BOISE, Idaho (AP) — Gov. C.L. "Butch" Otter on Wednesday said he's focused on celebrating the successes of his final legislative session during three terms in office rather than complaining about what lawmakers didn't achieve over the past three months.

"We made a good run at some things that didn't end up happening, but we also got a lot done that will help people accomplish their own goals for years to come," the Republican governor said. "There have been some setbacks. But I'm not nearly as disappointed about them as I am proud of the work the Legislature and my administration have done together over the past 12 years."

Those highlighted accomplishments included passage of a sweeping $225 million tax cut that involved cuts to the state's personal and corporate income rates, investments in education spending that boosted teacher pay and expanding criminal penalties for threats against schools sparked largely due to the national attention on preventing school shootings.

Otter noted that the final bill he signed into law was a $25 million expansion of the new Idaho Child Tax Credit. Lawmakers created the state tax credit earlier this year, but quickly pushed a new bill to bump the credit from $130 to $205 per child.

"It was a great way, as far as I was concerned, to end a good session and to add to the largest tax relief we've ever given in the state of Idaho," Otter said, who is not seeking re-election.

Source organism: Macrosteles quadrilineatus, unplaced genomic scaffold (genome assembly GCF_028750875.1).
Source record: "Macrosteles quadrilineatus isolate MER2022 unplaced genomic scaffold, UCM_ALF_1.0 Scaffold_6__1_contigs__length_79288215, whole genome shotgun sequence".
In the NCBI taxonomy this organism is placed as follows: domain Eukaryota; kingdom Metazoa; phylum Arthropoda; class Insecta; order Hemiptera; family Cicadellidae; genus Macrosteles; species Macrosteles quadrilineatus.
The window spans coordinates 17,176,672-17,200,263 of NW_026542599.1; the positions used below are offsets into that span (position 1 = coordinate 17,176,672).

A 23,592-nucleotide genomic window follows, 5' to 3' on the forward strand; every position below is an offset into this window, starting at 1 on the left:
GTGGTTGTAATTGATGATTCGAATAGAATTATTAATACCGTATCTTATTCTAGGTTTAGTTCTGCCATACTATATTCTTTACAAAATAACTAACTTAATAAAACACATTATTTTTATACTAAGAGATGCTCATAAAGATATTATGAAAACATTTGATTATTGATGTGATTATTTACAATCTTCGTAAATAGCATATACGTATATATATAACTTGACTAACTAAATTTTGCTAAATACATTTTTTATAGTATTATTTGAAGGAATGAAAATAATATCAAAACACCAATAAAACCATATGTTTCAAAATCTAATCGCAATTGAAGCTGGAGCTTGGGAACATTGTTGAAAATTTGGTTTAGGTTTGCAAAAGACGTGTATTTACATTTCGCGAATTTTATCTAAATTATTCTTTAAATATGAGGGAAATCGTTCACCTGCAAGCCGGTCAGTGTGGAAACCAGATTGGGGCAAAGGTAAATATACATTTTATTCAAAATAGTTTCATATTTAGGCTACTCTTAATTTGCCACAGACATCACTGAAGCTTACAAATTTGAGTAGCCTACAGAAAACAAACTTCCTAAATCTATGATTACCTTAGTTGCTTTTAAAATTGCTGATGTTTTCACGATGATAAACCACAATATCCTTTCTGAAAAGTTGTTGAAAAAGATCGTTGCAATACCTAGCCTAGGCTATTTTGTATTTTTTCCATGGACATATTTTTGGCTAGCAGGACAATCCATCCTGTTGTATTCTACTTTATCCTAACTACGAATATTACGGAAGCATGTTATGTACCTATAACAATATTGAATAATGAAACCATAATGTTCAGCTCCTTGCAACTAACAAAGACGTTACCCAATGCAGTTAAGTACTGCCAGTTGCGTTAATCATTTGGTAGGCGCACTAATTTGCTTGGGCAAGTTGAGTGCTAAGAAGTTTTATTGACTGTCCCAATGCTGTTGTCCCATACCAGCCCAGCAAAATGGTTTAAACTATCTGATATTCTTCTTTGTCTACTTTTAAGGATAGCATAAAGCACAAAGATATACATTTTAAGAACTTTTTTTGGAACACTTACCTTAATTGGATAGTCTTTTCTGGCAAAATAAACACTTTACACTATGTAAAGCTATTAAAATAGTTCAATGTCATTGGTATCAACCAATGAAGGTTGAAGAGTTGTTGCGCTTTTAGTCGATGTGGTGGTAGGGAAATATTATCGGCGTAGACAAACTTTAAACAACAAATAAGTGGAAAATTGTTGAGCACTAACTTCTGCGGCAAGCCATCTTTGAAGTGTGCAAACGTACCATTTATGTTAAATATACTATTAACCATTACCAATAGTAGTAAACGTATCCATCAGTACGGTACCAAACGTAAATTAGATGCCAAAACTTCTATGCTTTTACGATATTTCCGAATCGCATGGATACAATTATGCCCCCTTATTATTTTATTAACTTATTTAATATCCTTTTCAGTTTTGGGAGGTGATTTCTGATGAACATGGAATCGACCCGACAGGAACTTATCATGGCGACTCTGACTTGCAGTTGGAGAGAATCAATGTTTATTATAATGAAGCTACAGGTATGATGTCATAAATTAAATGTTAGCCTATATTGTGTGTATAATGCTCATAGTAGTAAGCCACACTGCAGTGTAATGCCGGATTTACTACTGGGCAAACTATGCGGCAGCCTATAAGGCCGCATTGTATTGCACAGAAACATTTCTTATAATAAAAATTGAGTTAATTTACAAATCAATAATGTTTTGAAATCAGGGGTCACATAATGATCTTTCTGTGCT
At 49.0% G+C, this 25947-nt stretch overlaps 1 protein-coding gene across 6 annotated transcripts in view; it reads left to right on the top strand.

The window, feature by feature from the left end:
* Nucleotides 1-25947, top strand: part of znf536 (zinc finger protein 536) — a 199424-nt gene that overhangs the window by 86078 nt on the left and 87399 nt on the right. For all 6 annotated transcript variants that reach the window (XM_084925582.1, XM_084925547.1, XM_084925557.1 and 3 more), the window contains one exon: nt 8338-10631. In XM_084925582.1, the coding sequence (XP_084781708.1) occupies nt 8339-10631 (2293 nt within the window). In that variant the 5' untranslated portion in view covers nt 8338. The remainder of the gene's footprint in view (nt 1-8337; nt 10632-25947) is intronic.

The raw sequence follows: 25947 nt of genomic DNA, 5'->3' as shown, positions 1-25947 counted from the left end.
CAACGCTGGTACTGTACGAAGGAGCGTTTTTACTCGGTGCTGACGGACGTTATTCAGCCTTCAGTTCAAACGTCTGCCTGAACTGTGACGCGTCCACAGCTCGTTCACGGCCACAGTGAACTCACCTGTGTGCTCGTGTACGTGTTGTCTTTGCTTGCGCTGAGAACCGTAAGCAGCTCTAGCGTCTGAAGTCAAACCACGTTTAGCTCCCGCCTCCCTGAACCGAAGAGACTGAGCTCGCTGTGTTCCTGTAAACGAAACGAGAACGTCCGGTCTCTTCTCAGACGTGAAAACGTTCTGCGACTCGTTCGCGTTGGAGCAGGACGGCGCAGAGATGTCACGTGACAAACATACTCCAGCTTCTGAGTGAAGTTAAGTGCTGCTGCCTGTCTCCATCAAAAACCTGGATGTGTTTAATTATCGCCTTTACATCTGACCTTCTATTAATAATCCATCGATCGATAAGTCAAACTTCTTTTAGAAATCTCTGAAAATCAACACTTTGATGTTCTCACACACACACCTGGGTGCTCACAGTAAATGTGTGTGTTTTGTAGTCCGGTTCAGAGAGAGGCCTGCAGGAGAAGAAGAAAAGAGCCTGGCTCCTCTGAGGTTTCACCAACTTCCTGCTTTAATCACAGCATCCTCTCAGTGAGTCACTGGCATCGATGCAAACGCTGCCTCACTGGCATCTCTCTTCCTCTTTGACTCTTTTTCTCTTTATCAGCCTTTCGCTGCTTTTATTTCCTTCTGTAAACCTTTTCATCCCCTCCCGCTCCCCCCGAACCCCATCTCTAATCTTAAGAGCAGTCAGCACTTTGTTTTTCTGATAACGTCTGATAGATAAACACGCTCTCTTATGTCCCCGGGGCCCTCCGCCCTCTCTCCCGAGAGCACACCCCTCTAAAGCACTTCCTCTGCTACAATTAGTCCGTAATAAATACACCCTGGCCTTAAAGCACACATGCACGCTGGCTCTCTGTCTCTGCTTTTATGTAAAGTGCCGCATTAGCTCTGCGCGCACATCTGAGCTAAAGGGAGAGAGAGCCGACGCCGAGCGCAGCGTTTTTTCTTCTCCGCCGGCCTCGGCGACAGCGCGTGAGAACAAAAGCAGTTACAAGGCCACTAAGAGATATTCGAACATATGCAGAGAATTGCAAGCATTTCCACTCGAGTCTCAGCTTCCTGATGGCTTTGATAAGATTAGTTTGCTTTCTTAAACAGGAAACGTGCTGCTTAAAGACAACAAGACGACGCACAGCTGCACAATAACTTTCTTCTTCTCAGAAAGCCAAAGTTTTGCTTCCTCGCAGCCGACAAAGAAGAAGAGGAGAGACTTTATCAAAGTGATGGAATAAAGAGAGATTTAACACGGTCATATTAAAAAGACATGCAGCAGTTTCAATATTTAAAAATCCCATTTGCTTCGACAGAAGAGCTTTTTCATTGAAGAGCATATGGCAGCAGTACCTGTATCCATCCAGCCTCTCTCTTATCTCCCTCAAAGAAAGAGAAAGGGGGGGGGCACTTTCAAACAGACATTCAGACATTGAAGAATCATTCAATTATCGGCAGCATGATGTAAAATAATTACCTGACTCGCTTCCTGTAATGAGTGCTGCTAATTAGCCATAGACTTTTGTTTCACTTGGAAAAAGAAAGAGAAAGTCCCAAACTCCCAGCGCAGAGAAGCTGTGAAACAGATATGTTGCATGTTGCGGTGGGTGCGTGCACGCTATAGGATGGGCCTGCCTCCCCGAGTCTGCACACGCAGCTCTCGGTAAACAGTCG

However, the session was also marked by the failure for the sixth year in a row between lawmakers and Otter to find a way to provide health care coverage to the state's poorest working individuals.

Otter said he was disappointed that his proposal — which was estimated to help roughly 35,000 Idahoans by seeking two federal waivers with the federal government— stalled in the House despite multiple attempts to force members to vote on the measure. This year was considered particularly challenging because every state lawmaker is up for re-election in May and risked potential criticism from conservative opponents.

Otter said lawmakers who resisted his proposal shared similar talking points distributed by the libertarian-leaning Idaho Freedom Foundation.

"A lot of the bullet points came right out of the Freedom Foundation's hate book. It was things like: 'We're expanding Medicaid;' 'We're growing government;' 'We're making people dependent on government,'" Otter said, who has long criticized the organization that has influenced the Legislature's most conservative members.

About 51,000 to 62,000 working Idahoans are believed to be in the gap population that earns too much to qualify for Medicaid, but too little to qualify for insurance subsidies. Lawmakers could resolve the gap by expanding Medicaid as allowed under the Affordable Care Act but have refused, citing too much opposition to the federal law.

With the session now completed, Otter said he still has a lot of important governing to do over the next nine months. However, he added that part of his work has recently included sorting which items collected over his four decade tenure in public service will end up at his ranch, with his kids, in a museum or the College of Idaho — where Otter attended.

"Believe it or not, we're putting stickers on things," Otter joked.

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